How to Leverage Empty Retail Space for Experiential Marketing Campaigns

San Francisco residents were asked to vote on a new plan that would tax owners of empty storefronts. Proposition D passed with 68% of the vote. Cities like Toronto, Canada, are looking at similar plans as a way to get retail space filled. As a 1.43 mile stretch of one of the city’s busiest streets has close to four dozen empty retail spaces, the tax is hoped to stop the trend of commercial real estate buyers from sitting on properties until they’ve collected enough to sell for development.

While this may not please property owners, it’s great news for companies looking at experiential marketing campaigns. To avoid the tax, property owners need to start getting their empty storefronts filled. Pop-ups, installations, mobile tours, PR stunts, and events all lend themselves to renting empty retail spaces for a few days or weeks. The property owner fills that space to avoid the tax. You have the perfect location for your marketing campaigns. Leveraging that space is easier than you might think.

Do Your Research

When your marketing campaign is in a city where empty storefronts are taxed, take time to see how much property owners lose every day. If you point out exactly how much that store is losing in the day/s or week/s you would like to lease the space, it’s a strong selling point. It also gives you an idea of what you could be paying for the amount of time you need that retail space.

San Francisco’s Proposition D will tax owners $250 per square foot starting in 2021 when a retail space is empty for at least six months. It goes up to $500 per square foot in year two and $1,000 in year three. It’s in the owner’s best interest to get that store filled. If that retail space is 1,000 square feet, the owner could face a tax bill of $250,000. That’s a huge loss to a property owner, which can help you negotiate a reasonable leasing fee.

You may not be able to lease it for the full six months, but team up with others who are interested in the same space. You can team up and approach the owner together about leasing as a group and using for your experiential marketing campaigns.

Find Out Who Owns the Store and Ask

It never hurts just to ask. Some empty stores will have a “For Lease” sign in the window. While that property owner may have no plans to lease the space, it’s a place to start. When presented with the benefits of leasing even for a short period, it’s worth it. Be ready to present your facts on what the property owner stands to gain. The idea of profiting rather than losing money is going to help convince the property owner. A very, very short lease is often more appealing to a property owner whose intent is to eventually sell to developers.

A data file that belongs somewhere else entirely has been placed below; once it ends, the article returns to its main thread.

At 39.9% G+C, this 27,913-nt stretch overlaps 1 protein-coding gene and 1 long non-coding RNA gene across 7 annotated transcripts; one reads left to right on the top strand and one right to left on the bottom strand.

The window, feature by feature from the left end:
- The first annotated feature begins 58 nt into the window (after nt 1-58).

If there is no sign, you’ll have to do a little research. Try to get the name of the property owner through public records at City Hall or with the town clerk. Neighboring stores may also know who owns it.

Birds Eye temporarily rented empty space to turn it into a one-day-only restaurant. The items on the menu all included the company’s frozen vegetables. They didn’t need the space for more than a day, but it filled that space for that day and led to a strong Instagram campaign with photos of the meals and diners spreading around social media.

Once you know who to call or visit, set aside some time to talk to that owner. Have your experiential marketing plan nearby to be detailed about what you plan to do. The owner should know if you’re bringing in furnishings, décor, and making any quick changes. If you are, you may need to guarantee you’ll return the space to its original design when you’re done.

Market Well Without Ever Going Inside

Skyy Vodka came up with a clever way to leverage an empty storefront in a meaningful, eye-catching way. They took one of their photos and had it sized to fit the boards covering an empty storefront. Instead of an empty, boarded-up store, pedestrians and drivers pass a vivid image of the company’s well-known bright blue bottle of vodka. They didn’t need to have a team hosting or arranging a pop-up or other event. All they needed was someone to put in the photo installation.

You could do the same with your experiential marketing campaign. Talk to Factory 360 about your vision. We’ll help you narrow down the best marketing campaign and figure out how to leverage empty retail space in a way that matches your budget and generates interest. Call us to get started.